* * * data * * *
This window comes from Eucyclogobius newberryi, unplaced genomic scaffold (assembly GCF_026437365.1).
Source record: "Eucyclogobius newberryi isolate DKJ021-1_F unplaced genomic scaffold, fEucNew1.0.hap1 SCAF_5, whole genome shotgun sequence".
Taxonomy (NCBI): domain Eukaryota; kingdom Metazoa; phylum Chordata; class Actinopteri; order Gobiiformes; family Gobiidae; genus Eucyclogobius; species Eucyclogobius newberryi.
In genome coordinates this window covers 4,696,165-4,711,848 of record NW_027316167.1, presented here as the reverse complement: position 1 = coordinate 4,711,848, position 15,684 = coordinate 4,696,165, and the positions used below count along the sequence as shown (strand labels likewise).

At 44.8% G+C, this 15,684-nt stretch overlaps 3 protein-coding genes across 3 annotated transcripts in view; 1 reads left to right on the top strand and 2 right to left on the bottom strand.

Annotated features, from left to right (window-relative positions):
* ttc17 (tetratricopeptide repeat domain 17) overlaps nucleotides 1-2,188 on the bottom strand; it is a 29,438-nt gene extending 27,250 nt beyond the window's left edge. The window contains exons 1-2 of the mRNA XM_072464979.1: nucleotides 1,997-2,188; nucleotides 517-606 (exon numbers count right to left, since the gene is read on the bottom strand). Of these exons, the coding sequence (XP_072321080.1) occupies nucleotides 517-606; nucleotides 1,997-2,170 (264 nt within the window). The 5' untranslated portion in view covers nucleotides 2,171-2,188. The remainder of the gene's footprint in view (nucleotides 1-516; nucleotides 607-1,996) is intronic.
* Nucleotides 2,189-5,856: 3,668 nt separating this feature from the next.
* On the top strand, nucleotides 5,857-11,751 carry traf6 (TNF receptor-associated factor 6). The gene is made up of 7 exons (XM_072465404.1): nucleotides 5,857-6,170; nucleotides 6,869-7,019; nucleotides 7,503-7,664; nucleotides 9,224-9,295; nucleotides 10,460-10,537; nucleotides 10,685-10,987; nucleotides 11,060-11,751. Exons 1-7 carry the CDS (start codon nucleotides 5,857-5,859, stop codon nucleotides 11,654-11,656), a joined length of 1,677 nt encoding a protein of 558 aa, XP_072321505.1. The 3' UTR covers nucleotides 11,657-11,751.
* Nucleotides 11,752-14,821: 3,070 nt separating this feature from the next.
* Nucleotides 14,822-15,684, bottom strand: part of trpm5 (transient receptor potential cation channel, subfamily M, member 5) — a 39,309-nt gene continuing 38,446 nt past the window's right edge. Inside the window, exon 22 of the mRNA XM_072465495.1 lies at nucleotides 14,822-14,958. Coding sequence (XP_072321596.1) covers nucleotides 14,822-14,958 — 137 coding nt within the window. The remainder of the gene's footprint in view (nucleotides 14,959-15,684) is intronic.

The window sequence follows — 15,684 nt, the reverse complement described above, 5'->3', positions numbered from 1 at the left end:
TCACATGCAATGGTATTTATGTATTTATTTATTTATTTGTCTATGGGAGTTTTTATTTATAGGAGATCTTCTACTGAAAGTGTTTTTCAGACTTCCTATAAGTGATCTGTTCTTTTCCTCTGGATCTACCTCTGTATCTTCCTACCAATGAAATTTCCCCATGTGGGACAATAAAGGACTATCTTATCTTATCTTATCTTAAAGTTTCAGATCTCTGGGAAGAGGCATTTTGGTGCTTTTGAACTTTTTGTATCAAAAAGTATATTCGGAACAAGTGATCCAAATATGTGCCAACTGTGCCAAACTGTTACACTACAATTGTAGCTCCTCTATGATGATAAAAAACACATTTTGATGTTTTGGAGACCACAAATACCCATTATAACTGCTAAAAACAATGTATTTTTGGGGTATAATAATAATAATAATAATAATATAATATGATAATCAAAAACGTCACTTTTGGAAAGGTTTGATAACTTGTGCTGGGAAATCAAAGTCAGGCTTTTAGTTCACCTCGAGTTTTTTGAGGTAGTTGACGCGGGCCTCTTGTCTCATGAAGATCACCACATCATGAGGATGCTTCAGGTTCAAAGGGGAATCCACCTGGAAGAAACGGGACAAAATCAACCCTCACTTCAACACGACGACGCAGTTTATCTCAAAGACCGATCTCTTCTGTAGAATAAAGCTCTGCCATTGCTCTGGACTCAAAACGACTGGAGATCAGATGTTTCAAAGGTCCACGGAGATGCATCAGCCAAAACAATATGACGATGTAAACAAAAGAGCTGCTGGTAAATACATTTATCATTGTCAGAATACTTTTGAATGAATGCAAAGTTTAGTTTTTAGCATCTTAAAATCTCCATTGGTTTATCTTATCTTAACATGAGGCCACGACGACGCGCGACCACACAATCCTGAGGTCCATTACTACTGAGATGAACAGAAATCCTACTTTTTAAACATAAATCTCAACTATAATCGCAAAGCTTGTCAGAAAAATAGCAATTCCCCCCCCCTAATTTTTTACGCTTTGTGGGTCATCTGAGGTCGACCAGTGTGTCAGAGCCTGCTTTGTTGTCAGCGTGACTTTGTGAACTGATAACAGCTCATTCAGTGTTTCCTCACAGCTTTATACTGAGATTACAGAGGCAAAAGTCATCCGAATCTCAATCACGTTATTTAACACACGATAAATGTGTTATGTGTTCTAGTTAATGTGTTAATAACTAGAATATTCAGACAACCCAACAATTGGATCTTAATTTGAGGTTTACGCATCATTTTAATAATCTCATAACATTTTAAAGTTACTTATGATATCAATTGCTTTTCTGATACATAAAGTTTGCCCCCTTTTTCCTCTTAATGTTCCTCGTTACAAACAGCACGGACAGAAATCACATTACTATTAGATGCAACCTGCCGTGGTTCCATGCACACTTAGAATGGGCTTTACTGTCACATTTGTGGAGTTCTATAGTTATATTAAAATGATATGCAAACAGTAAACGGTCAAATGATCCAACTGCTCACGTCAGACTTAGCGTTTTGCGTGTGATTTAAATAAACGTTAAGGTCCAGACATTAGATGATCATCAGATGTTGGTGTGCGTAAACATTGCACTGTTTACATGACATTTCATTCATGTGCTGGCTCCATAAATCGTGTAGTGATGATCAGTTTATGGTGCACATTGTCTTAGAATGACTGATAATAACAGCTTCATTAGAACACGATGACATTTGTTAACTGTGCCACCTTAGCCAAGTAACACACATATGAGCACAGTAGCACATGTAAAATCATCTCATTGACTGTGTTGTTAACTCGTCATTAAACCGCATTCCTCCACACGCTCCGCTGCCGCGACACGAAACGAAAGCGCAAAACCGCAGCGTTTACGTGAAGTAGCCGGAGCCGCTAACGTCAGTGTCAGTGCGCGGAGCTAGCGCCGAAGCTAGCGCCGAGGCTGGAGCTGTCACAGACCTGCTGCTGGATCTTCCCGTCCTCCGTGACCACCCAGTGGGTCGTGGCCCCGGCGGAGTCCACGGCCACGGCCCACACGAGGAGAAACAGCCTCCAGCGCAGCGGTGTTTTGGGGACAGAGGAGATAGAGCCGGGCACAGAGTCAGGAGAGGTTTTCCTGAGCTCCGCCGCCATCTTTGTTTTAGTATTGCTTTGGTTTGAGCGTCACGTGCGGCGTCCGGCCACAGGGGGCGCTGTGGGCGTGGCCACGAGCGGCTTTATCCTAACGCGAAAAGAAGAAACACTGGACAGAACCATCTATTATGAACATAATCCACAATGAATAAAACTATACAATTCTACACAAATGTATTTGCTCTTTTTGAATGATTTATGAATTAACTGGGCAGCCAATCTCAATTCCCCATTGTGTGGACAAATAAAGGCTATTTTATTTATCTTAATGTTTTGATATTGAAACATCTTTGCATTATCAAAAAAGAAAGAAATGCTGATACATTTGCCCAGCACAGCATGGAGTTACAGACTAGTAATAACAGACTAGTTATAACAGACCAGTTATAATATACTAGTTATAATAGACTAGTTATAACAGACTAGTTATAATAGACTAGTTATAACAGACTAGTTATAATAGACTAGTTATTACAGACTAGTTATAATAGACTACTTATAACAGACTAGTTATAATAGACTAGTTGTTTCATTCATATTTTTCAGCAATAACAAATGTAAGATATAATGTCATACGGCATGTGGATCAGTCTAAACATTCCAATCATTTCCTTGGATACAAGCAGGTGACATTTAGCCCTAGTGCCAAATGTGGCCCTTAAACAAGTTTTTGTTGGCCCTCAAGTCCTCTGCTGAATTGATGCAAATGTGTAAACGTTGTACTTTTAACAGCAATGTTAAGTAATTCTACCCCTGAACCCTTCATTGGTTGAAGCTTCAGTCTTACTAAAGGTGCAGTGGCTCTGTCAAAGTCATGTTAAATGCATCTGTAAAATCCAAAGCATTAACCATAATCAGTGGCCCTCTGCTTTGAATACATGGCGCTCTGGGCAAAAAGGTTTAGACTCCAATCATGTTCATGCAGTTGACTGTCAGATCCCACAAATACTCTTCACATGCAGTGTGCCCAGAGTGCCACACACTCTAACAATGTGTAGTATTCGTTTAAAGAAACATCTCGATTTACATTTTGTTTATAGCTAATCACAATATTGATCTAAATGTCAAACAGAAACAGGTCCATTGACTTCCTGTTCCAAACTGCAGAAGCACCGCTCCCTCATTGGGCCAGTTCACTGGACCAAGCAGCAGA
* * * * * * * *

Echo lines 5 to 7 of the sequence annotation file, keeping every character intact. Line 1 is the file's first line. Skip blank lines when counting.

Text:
At 44.8% G+C, this 15,684-nt stretch overlaps 3 protein-coding genes across 3 annotated transcripts in view; 1 reads left to right on the top strand and 2 right to left on the bottom strand.

Annotated features, from left to right (window-relative positions):
* ttc17 (tetratricopeptide repeat domain 17) overlaps nucleotides 1-2,188 on the bottom strand; it is a 29,438-nt gene extending 27,250 nt beyond the window's left edge. The window contains exons 1-2 of the mRNA XM_072464979.1: nucleotides 1,997-2,188; nucleotides 517-606 (exon numbers count right to left, since the gene is read on the bottom strand). Of these exons, the coding sequence (XP_072321080.1) occupies nucleotides 517-606; nucleotides 1,997-2,170 (264 nt within the window). The 5' untranslated portion in view covers nucleotides 2,171-2,188. The remainder of the gene's footprint in view (nucleotides 1-516; nucleotides 607-1,996) is intronic.